28. Mediterranean diet
Mealtime is an extremely important social gathering in Mediterranean cultures, and it involves an event where the entire family sits down and eats together. The Mediterranean diet, a popular lifestyle in Italy and Greece, comprises of healthy produce, mainly fish, fruits and vegetables, olive oil, lean protein, and nuts.
All ingredients are fresh and contain powerful amounts of healthy fats to promote the health of the heart. Countless studies have linked the Mediterranean diet with increased lifespans, lesser risk factors of heart ailments, and reduced symptoms of obesity, Alzheimer’s disease and several types of cancers.
29. Nordic diet
More commonly referred to as the Scandinavian or Viking diet, it requires you to brim up your daily diet with highly nutritious products of the Nordic cuisine, such as fish, rye bread, oatmeal, root vegetables and cabbage.
A study attempted to examine the benefits experienced by those who adopted the Nordic diet for a period of 12 years. The results revealed a 6% reduction in the risk factors of death.
30. Home cooking
Homemade recipe and cooking is always the easiest and safest trick to ensure a long and healthy lifespan. A study attempted to examine the benefits experienced by individuals who cook at home. The results revealed that individuals who cook at home at least five times a week tend to have a 47% higher chance of living for a 10-year period. Moreover, another study revealed that taking public transportation while grocery shopping also cut down the risk factors for dying. So, be sure to head out to buy all your health food and organic produce on a bus.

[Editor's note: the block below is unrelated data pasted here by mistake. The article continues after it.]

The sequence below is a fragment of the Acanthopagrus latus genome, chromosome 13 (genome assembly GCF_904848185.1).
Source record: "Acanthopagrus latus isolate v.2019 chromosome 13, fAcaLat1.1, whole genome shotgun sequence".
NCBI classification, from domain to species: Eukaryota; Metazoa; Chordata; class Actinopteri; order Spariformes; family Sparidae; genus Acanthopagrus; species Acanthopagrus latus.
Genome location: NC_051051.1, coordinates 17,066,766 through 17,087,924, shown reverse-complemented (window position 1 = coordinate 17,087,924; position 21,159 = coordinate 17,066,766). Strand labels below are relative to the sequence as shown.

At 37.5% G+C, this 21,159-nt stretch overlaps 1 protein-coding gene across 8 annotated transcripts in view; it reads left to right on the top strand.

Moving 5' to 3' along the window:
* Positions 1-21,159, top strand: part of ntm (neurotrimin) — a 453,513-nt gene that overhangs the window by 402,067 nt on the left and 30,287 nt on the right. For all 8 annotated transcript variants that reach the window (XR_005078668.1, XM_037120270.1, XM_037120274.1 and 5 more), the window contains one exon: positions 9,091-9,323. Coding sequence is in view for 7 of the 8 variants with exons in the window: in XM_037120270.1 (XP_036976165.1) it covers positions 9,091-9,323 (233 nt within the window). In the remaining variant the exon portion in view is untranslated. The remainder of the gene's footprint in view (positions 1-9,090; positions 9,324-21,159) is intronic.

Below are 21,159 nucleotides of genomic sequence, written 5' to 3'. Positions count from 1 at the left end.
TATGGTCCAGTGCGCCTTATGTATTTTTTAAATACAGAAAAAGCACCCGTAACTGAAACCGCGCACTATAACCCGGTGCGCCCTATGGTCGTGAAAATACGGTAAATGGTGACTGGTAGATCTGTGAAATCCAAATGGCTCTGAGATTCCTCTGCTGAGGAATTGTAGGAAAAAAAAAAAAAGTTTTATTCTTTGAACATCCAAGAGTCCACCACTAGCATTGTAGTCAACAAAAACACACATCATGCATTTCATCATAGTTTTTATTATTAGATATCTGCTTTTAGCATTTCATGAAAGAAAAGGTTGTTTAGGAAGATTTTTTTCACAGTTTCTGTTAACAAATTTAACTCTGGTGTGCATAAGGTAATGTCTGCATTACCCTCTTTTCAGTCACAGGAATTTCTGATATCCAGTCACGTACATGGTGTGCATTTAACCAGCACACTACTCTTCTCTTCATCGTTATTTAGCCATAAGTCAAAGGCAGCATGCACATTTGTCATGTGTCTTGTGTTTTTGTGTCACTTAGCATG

31. Pepperoni Pizza
You don’t have to deprive yourself of all your indulgences just under the pretext of lengthening your lifespan and enjoying good health. It’s alright to treat yourself to your favourite foods every once in a while.
Research reveals that Sister Cecilia, a women who lived up to the age of 103 and passed away in 2011, was extremely fond of devouring pepperoni pizzas and an occasional meal of steak. As long as you accompany your indulgences with a regular exercise regime to burn off the carbs, there’s nothing wrong with treating your taste buds to whatever you like.
Sources: Adam Drewnowski, PhD, professor of epidemiology and director, nutritional sciences program, University of Washington. American Heart Association: “Healthy Cooking Oils,” “Fish and Omega-3 Fatty Acids,” “About Fruits and Vegetables.” CDC: “Prevalence of Obesity Among Older Adults in the United States, 2007-2010.” Harvard T.H. Chan School of Public Health: “Calcium Sources in Food.” National Heart, Lung, and Blood Institute: “High Blood Cholesterol: What You Need to Know.” U.S. Department of Health and Human Services, Office of Disease Prevention and Health Promotion: “Healthier Older Adults.” Gomez-Pinilla, F. Nature Reviews Neuroscience, July 2008. National Institute on Aging: “Forgetfulness: Knowing When to Ask for Help.” Harvard Medical Schools, Harvard Health Publications: “Foods that fight inflammation.” National Center for Complementary and Integrative Health: “Antioxidants: In depth.” Cleveland Clinic: Healthy Brains (healthybrains.org): “Food & Nutrition.”